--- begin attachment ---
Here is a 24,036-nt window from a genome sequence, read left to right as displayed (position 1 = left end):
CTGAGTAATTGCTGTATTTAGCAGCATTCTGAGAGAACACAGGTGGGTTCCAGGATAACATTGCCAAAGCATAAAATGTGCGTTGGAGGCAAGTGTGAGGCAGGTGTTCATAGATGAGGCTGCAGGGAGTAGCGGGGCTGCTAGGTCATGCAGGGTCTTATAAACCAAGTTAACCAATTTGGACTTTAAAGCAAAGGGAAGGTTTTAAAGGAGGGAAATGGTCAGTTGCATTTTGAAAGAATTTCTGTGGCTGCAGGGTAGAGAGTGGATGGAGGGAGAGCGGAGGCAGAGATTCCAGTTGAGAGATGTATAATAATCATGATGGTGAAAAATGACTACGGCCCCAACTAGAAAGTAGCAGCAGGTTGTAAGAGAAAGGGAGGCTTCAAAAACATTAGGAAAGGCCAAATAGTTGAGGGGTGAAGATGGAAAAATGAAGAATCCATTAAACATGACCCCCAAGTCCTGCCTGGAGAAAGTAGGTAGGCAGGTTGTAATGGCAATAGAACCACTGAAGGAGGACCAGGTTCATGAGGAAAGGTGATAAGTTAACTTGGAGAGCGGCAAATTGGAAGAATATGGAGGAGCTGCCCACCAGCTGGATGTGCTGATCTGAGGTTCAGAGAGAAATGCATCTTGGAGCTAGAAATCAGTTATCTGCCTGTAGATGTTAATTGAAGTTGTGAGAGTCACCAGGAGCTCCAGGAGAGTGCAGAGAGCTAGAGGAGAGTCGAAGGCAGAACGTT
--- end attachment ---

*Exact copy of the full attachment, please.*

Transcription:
Here is a 24,036-nt window from a genome sequence, read left to right as displayed (position 1 = left end):
CTGAGTAATTGCTGTATTTAGCAGCATTCTGAGAGAACACAGGTGGGTTCCAGGATAACATTGCCAAAGCATAAAATGTGCGTTGGAGGCAAGTGTGAGGCAGGTGTTCATAGATGAGGCTGCAGGGAGTAGCGGGGCTGCTAGGTCATGCAGGGTCTTATAAACCAAGTTAACCAATTTGGACTTTAAAGCAAAGGGAAGGTTTTAAAGGAGGGAAATGGTCAGTTGCATTTTGAAAGAATTTCTGTGGCTGCAGGGTAGAGAGTGGATGGAGGGAGAGCGGAGGCAGAGATTCCAGTTGAGAGATGTATAATAATCATGATGGTGAAAAATGACTACGGCCCCAACTAGAAAGTAGCAGCAGGTTGTAAGAGAAAGGGAGGCTTCAAAAACATTAGGAAAGGCCAAATAGTTGAGGGGTGAAGATGGAAAAATGAAGAATCCATTAAACATGACCCCCAAGTCCTGCCTGGAGAAAGTAGGTAGGCAGGTTGTAATGGCAATAGAACCACTGAAGGAGGACCAGGTTCATGAGGAAAGGTGATAAGTTAACTTGGAGAGCGGCAAATTGGAAGAATATGGAGGAGCTGCCCACCAGCTGGATGTGCTGATCTGAGGTTCAGAGAGAAATGCATCTTGGAGCTAGAAATCAGTTATCTGCCTGTAGATGTTAATTGAAGTTGTGAGAGTCACCAGGAGCTCCAGGAGAGTGCAGAGAGCTAGAGGAGAGTCGAAGGCAGAACGTT